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How to: Survive and Thrive as an Expat in Cayman!

Welcome to Cayman… You’re going to be just fine!

Surviving and Thriving in Cayman – Lessons for the Discerning Expat:

Say yes to every invitation within the first 6 months. Basically, it’s 1989, you’re as vulnerable as that 3 year old you were on the first day of pre-school and you need to make mates! To the girly-girls, be prepared to take up sports. It’s basically embedded in expat life here. Buy some cute attire and make your peace with it!

You should also be aware, if you move(d) with a significant other, that people can sometimes assume it’s easier for couples in a new place – since you have each other. So, be prepared to work that little bit harder, but not much! GC isn’t consistently ranked one of the easiest places to settle in for nothing!

And, a cautionary note – for every action there is an equal and opposite reaction; don’t be surprised if you spend the rest of your tenure on island avoiding everyone you met in the first two weeks – but hopefully they might have linked you up with some nice little pals along the way.

Adapt. Explore. Embrace. – You’re in a new country and a very beautiful new country at that. You cannot expect life to remain as it was – You’re not in London, New York or Toronto now, Toto! Soon come. Embrace the pace. Caribbean life has much to offer; taste the local cuisine, snorkel at Spott’s beach and never become complacent about the beauty of a sunset stroll along Seven Mile Beach! While you’re at it, make sure and take advantage of the proximity of neighboring islands and countries like Jamaica, Cuba and Honduras.

It is your responsibility to keep in touch with friends at home. You left them, which means you carry the burden of responsibility to keep up the contact, and this is the tacitly accepted code of conduct. You’ll also need to be prepared to lose touch with a lot of your friends. With some, you’ll expect it. With others, if will be like a kick in the gut. Know that the strong will survive and you’ll never lose the friendships that are meant to stick – take comfort in this.

Make time to call your parents as often as you can. Choosing to live your life so far away from you closest family members can bring with it heavy feelings of guilt. Know that this is normal, but that it is important to live your own life too. Chances are, the opportunity that brought you to Cayman is likely a direct result of the opportunities afforded to you and values instilled in you by your parents; your education, your sense of independence and adventure, the maturity to start a life of your own so far away and thrive in your new environment. You are in this privileged place as direct consequences of the sacrifices made by your parents for you to succeed and excel. Just don’t forget them along the way – they feel the time passing between calls much more than you do.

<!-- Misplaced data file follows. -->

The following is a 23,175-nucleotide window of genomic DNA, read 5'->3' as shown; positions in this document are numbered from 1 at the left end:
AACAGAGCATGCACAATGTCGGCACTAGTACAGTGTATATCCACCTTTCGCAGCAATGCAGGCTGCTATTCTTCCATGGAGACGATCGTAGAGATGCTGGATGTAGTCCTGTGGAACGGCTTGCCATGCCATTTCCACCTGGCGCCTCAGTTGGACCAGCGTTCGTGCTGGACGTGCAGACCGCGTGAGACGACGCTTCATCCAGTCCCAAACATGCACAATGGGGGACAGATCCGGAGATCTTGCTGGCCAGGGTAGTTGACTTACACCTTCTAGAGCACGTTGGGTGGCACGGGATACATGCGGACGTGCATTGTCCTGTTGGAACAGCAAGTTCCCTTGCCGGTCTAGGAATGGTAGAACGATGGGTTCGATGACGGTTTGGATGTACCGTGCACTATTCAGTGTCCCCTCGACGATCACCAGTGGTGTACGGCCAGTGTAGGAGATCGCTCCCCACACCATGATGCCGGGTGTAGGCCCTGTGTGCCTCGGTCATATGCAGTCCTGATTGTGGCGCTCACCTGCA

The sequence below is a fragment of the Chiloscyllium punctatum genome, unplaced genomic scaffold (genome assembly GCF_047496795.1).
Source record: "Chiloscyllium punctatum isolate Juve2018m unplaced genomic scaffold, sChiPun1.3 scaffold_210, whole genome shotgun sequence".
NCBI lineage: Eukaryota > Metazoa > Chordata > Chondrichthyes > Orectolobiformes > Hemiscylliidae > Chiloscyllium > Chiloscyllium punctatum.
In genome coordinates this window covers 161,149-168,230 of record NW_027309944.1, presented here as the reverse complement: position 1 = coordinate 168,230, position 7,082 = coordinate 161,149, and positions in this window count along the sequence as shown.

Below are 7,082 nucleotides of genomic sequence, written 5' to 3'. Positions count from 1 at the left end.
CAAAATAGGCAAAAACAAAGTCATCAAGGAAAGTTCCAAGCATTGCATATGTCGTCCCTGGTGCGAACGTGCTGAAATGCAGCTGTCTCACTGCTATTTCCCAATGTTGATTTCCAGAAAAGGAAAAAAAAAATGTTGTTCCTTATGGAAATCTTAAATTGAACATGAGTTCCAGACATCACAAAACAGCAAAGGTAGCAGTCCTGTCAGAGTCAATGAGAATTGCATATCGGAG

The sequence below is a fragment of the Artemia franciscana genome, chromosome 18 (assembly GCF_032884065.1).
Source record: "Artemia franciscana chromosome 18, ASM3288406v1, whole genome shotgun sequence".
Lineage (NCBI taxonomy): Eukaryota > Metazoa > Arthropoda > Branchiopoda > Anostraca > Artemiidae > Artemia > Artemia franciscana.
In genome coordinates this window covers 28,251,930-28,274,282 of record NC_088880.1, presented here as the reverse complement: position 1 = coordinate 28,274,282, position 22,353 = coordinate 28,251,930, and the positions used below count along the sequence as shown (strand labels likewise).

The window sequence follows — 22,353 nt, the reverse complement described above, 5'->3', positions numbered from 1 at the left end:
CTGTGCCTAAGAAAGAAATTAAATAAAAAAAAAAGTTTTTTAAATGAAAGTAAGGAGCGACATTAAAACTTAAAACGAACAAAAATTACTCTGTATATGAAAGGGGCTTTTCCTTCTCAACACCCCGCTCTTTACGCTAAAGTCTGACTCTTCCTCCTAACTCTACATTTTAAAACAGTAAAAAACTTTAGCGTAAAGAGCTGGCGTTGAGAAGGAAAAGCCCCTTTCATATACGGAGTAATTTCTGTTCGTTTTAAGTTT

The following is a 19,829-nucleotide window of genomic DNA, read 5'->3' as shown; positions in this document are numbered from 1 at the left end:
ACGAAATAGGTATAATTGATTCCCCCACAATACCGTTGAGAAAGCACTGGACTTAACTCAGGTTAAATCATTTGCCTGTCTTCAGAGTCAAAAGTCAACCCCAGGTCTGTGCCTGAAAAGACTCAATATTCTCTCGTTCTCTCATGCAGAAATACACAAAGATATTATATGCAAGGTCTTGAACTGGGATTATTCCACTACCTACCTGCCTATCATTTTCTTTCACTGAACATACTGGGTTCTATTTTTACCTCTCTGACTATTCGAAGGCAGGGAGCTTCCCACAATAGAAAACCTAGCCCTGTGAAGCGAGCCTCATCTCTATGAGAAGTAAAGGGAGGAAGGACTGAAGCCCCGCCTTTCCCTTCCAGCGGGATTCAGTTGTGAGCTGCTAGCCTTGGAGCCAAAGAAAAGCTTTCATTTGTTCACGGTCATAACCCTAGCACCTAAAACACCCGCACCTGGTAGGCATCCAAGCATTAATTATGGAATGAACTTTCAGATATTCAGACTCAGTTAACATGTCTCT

Be kind, always. People are far away from their families, apart from a very lucky few with siblings or relations on the island. The very nature of Cayman, with so many people relocating on their own, can equally mean that it gets very easy to become wrapped up in yourself and your own well being. Everyone will go through some hard times at some point. And, even in paradise, life isn’t always easy. Your Cayman-friends are your Cayman-family. Protect them.

There’s no non-boring way to put this one; SAVE, SAVE SAVE! If you’re like the majority of people getting off that plane to start your Cayman life – You’re young, free, childless and mortgage-less! You’ll probably never have this much disposable income again! Unless you invent something – those people are minted! So, without being painfully dull here – be smart – and start a savings plan from day one. Then, you can retire to somewhere just as beautiful as the gorgeous CIs!

While I’m at it; find out exactly what you will need to bring in order to set up a bank account before you move! And, bring it…Trust me on this.